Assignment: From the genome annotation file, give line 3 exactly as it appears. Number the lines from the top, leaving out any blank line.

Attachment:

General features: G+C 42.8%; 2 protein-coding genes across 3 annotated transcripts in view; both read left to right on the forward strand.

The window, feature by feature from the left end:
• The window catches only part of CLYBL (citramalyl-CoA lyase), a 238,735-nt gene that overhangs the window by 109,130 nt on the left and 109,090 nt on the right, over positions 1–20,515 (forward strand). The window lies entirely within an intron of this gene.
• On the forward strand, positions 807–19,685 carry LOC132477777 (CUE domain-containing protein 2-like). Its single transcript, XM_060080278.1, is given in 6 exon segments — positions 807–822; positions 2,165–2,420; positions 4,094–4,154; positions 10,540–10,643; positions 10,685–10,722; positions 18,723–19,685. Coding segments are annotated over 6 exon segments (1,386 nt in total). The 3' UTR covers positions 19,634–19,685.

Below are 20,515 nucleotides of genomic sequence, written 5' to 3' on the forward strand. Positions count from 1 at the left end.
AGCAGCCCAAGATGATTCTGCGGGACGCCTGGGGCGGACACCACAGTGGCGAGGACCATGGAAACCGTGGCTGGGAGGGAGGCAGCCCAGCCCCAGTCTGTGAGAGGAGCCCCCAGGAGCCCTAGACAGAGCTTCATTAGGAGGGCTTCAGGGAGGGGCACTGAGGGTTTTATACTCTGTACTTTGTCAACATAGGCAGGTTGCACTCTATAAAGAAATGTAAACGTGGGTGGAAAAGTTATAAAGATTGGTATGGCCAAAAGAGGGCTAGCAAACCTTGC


• The window catches only part of CLYBL (citramalyl-CoA lyase), a 238,735-nt gene that overhangs the window by 109,130 nt on the left and 109,090 nt on the right, over positions 1–20,515 (forward strand). The window lies entirely within an intron of this gene.